IBJNews

CIB audit shows agency finances improving

Back to TopCommentsE-mailPrintBookmark and Share

The Capital Improvement Board’s financial outlook is looking a lot less gloomy as it continues to negotiate over who will pay Conseco Fieldhouse operating costs.

The CIB’s 2009 audit report, issued to the City-County Council’s Municipal Corporations Committee Thursday evening, shows the agency was $10 million in the black last year compared with a loss of $16.8 million in 2008.

Revenue slipped 4.6 percent, to $123.1 million. But the decrease was offset by an even more dramatic drop in expenses, which fell 22.5 percent, to $113.1 million in 2009.

The CIB has improved its finances by making $26 million in cuts and by delaying installments on $25.5 million in debt service reserve payments.

Staff reductions in 2009 resulted in a 14.4 percent drop in salaries and wages, to $11.3 million, according to the routine audit conducted by the State Board of Accounts. The CIB also reduced expenses related to repair and maintenance, security, parts and supplies.

The CIB anticipates meeting its financial obligations again this year, the audit said, but warned of continued volatility in the economy.

“Current economic conditions have made it difficult to predict future tax revenues,” the audit said. “A significant decline in tax revenues could have an adverse impact on the CIB’s future operating results.”

CIB revenue last year was hampered by a decrease in investment income and a drop in the amount of state and local taxes it collects—including the county innkeeper’s tax, food and beverage tax, admissions tax, auto rental excise tax, and a share of the state cigarette tax. But revenue would have been down even more in 2009 if not for a 1-percent increase in the innkeeper’s tax and an expansion of the Professional Sports Development Area to include the hotels that comprise the massive J.W. Marriott hotel complex.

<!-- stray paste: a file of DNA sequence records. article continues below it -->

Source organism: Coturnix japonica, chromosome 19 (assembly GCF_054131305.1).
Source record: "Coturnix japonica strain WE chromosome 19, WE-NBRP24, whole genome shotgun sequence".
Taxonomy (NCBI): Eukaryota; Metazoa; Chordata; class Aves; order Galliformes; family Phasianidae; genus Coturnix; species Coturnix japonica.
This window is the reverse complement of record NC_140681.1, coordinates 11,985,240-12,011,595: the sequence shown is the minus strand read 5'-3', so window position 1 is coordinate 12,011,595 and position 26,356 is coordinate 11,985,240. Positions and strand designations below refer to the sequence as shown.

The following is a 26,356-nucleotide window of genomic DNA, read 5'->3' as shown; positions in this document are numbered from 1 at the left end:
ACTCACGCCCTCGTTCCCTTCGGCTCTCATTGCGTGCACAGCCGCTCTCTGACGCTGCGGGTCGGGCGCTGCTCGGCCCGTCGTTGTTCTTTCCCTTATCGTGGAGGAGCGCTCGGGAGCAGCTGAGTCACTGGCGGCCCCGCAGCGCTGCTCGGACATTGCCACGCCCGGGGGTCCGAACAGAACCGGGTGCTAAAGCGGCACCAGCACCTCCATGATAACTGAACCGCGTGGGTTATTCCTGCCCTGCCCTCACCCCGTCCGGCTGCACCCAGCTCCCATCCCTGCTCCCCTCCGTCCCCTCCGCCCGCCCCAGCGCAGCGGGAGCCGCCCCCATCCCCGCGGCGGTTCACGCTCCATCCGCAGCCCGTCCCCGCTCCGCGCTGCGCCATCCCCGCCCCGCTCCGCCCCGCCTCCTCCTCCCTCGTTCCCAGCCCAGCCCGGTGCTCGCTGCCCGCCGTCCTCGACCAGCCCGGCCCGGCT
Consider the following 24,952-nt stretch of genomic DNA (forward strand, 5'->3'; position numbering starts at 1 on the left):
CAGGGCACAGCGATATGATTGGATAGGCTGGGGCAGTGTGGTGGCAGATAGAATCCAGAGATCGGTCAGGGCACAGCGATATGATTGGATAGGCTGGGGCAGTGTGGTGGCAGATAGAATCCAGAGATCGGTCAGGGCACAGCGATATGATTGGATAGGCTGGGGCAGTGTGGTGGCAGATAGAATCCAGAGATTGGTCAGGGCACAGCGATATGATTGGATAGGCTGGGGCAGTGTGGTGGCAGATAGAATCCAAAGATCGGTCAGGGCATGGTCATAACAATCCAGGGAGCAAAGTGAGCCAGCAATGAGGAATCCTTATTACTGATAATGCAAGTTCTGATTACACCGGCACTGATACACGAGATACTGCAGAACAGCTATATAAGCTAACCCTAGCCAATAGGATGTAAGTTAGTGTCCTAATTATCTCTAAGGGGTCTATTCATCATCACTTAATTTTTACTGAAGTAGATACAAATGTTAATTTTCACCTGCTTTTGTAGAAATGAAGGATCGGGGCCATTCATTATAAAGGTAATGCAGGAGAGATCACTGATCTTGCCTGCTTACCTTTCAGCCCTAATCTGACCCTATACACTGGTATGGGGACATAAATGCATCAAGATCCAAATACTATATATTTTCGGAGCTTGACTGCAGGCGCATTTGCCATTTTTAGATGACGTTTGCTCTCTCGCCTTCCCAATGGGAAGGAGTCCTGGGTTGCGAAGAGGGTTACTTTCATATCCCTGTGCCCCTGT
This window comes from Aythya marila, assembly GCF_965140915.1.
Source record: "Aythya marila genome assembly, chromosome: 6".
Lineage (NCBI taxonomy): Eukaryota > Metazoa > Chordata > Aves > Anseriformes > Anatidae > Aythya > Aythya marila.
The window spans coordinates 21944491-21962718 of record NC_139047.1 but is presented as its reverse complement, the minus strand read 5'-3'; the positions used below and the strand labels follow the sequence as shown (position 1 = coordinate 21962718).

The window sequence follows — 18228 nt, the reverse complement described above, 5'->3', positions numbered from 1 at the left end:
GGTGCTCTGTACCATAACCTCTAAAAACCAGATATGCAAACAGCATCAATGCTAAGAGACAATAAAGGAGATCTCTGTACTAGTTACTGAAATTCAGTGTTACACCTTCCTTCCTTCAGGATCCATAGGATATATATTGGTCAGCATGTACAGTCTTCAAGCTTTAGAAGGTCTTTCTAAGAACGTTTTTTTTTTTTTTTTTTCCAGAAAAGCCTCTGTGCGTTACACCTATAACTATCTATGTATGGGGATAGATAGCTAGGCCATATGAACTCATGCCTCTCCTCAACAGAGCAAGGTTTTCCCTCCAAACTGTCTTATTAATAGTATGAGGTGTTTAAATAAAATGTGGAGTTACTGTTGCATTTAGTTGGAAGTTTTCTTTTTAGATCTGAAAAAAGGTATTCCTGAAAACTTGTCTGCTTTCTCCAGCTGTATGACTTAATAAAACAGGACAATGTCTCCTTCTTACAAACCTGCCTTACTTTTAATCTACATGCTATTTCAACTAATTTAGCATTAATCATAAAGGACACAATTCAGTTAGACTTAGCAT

Adding to the uncertainty is $15 million in annual Fieldhouse operating costs the CIB could inherit from the Indiana Pacers. The CIB owns the arena, where the Pacers and Indiana Fever play.

The Pacers’ current lease runs through 2019, but the team has an out clause if it is losing money. Pacers Sports & Entertainment contends it has been in the red every year but one since moving into Conseco Fieldhouse and can no longer afford to pay to operate the facility.

The team had hoped to have the situation resolved by June 30, but negoitiations continue.

ADVERTISEMENT

  • Funny Economics
    The funny thing about the improved finances of the CIB is that the increase in the budget of the CIB was about the same amount as their reductions in spending for this year.
  • Accounting 101
    What about the explosion of long term debt to almost a billion dollars?

    What about the deferment of tens of millions in building maintenance and the elimination of all of CIB reserve accounts?

    What about those Capital Lease Agreements?

    The CIB has no money to give the Pacers anything.

    They gave it all to the Colts!

    P.S.

    Maybe the Pacers will provide their audited financials now that the CIB has shown theirs;)
  • Wrong